They say it’s spring elsewhere, but I’ve got to say, I have yet to notice it. Case in point: this morning brought gray skies, cold wind and snow flurries.
On the garden front, though, we’re moving ahead slowly but surely. By which I mean, last weekend we assigned people to start seedlings, snagged some already-started seedlings from the fantastic Earth Day festival on the Middlebury town green on Sunday (American Flatbread slices, Co-op chocolate chip cookies, seeds and seedlings — heck yes!) and built two 4×16 foot raised beds.
But first, we had some shopping to do.
It just so happened that on Saturday afternoon, Agway was having a 10 percent off sale for everything in the store. We found shovels, rakes and hoes already deeply discounted — although we debated the wisdom of buying a $5 hoe, since, from what we hear, the more expensive ones perform better.
We also discovered my new all-time favorite garden tool, the diller (at left) — though we opted not to buy one, since its gardening function is somewhat unclear.
Immature jokes aside, we decided to err on the stingy side. After all, assuming this collective venture doesn’t go the route of a commune and we instead part ways after a given amount of time (as, let’s face it, 20-somethings often do), cheaper tools will make for fewer painful custodial decisions.
And after five years in Vermont, I picked out my first pair of Carhartt work pants. I call that a victory.
Then we popped out to the greenhouse for hot dogs, popcorn and Monument Farms chocolate milk. Because, you know, nothing makes shopping better than free food.
Armed with contented bellies, garden tools, potting soil, and a newfound appreciation for pickup trucks (see below), we headed to the lumber store.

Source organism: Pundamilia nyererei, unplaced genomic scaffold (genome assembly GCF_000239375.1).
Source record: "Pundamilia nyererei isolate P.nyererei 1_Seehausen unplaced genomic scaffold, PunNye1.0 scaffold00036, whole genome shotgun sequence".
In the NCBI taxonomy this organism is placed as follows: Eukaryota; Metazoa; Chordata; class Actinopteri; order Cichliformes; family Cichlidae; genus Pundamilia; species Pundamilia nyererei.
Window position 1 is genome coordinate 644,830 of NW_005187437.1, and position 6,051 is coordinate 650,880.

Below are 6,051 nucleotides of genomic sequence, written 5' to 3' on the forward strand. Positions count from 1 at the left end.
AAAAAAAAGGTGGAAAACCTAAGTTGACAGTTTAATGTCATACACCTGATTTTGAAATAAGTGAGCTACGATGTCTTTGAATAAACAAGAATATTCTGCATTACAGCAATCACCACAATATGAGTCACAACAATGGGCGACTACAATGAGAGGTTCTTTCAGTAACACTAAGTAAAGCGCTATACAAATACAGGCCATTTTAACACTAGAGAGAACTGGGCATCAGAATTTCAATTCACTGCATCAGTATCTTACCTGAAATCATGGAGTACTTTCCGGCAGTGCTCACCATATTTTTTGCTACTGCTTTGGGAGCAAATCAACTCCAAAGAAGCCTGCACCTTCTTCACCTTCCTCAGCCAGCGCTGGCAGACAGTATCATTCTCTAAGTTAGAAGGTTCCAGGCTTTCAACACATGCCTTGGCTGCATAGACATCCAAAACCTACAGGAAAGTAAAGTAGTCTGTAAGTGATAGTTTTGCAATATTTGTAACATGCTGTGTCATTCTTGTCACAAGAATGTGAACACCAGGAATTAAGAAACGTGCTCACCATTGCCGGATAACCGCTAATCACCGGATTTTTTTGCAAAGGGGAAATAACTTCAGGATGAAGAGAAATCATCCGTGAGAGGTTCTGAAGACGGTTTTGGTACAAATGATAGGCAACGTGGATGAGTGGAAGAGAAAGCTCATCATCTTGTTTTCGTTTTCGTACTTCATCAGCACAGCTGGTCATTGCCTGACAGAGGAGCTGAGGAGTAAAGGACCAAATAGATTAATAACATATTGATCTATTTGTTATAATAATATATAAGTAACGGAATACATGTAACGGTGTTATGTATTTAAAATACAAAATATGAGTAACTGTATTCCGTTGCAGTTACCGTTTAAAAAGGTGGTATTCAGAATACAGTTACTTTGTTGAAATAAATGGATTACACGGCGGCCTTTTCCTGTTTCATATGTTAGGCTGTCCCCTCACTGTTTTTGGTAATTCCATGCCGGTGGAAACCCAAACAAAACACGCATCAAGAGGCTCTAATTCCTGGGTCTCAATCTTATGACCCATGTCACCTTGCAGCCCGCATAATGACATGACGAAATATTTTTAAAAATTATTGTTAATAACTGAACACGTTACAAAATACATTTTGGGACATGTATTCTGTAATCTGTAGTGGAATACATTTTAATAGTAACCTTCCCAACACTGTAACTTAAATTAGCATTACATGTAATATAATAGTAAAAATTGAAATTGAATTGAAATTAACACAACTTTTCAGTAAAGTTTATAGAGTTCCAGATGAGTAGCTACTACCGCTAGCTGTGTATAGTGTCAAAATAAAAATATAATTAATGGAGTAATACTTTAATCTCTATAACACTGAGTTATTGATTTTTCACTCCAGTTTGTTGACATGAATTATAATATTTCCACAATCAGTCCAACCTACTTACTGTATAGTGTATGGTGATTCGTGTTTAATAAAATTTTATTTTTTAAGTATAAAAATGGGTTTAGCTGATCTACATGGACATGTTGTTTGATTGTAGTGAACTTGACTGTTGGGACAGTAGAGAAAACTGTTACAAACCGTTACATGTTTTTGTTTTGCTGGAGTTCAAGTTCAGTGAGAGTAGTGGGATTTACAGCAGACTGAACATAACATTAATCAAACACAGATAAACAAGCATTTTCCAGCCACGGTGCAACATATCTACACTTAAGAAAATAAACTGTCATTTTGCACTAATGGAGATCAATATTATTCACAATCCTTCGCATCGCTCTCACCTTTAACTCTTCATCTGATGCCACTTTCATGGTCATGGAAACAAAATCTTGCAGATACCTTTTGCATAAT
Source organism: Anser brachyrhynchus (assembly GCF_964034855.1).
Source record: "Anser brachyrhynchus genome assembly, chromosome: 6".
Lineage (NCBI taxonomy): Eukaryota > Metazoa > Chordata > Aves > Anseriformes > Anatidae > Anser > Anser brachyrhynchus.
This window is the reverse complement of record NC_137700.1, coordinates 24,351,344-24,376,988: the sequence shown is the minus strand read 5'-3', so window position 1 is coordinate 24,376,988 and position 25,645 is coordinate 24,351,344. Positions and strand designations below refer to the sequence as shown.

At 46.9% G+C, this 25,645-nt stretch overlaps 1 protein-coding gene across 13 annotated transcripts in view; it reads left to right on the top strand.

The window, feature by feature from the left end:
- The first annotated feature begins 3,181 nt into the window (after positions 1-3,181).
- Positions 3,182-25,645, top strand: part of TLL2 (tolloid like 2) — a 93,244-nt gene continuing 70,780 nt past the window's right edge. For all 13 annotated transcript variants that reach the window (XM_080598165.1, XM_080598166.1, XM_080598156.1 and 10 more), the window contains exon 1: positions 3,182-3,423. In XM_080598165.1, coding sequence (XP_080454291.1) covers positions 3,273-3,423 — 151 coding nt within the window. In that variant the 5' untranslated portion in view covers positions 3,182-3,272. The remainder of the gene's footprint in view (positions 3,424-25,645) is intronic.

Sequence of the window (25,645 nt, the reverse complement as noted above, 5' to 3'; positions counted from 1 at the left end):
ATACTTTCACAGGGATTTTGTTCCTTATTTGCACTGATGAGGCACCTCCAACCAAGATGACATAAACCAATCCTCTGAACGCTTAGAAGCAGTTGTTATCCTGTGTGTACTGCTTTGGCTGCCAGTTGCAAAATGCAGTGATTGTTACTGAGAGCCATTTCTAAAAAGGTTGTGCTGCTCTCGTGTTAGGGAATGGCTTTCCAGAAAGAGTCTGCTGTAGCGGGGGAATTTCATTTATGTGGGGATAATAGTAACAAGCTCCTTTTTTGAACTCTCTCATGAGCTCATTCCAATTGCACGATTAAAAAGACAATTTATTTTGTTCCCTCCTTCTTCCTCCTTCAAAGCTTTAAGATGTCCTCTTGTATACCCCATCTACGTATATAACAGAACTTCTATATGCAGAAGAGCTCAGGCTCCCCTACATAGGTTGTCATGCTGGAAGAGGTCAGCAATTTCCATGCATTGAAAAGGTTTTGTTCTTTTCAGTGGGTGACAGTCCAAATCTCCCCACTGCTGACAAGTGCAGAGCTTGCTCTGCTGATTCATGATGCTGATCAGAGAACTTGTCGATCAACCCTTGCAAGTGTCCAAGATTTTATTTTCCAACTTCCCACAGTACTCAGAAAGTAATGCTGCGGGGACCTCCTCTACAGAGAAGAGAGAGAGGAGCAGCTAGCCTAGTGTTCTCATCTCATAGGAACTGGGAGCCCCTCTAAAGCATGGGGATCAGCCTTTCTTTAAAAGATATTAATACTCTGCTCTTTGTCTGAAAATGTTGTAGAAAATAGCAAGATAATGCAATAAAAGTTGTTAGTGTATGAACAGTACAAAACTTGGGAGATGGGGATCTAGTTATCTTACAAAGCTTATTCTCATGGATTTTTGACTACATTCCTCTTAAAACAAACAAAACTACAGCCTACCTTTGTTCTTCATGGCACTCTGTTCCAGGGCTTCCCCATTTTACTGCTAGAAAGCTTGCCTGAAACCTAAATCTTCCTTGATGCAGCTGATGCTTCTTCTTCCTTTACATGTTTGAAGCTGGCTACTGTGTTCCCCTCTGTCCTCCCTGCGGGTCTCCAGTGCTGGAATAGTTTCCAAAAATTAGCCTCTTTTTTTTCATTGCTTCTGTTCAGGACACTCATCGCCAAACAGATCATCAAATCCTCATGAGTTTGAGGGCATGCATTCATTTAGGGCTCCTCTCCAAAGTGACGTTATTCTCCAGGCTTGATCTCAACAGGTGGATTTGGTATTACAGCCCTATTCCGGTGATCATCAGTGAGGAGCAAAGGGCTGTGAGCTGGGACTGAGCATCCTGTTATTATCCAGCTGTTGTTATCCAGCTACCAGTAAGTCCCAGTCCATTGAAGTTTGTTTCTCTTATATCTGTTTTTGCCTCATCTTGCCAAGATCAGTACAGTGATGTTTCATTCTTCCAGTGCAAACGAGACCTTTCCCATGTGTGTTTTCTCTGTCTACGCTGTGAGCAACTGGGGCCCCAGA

Despite our overwhelming desire to see how four 16-foot planks would fit into the small, brave Honda (and to see how many traffic accidents we could cause as a result), we took the easier route. The kindly employee at R.K. Miles agreed drop the planks over the back fence, into the immediate vicinity of our garden plot.
Just a side question: once our garden begins to yield edible things, are we now supposed to drop vegetables back over the fence to repay the folks at the lumberyard for these lumber hijinx? What, exactly, are the moral and ethical codes surrounding unorthodox delivery of garden materials?
Once all was assembled, we got to work:
The echo of the hammer reverberated through the neighborhood, reminding us a little of hunting season come early and letting all the neighbors know where to go for free vegetables come midsummer.
I kid, I kid. The neighbors wouldn’t do that. And if my own prior gardening experiences (er…just one experience, I guess) are any indication, there won’t be too many vegetables, either.
I spent some time taking the obligatory photos of my new Carhartts, which I put to work immediately. Some might say I’m vain and materialistic, but I say I’ve just got a dang good pair of new pants.
While I was navel-gazing, some people were hard at work finishing the frame.
Then we built another.
Soon, after the ground dries out, we’ll till the ground and put down compost and start planting things — first, the frost-hardy seeds, then the more delicate things in late May. They’ll include lots of tomatoes and basil, as well as anything else we can fit in around that.
But we’d already put in several solid hours of manual labor, which, let’s face it, requires a whole different skill — and muscle — set from sitting on a chair in an office all day. Yep, it was definitely time for a late brunch at Steve’s Park Diner.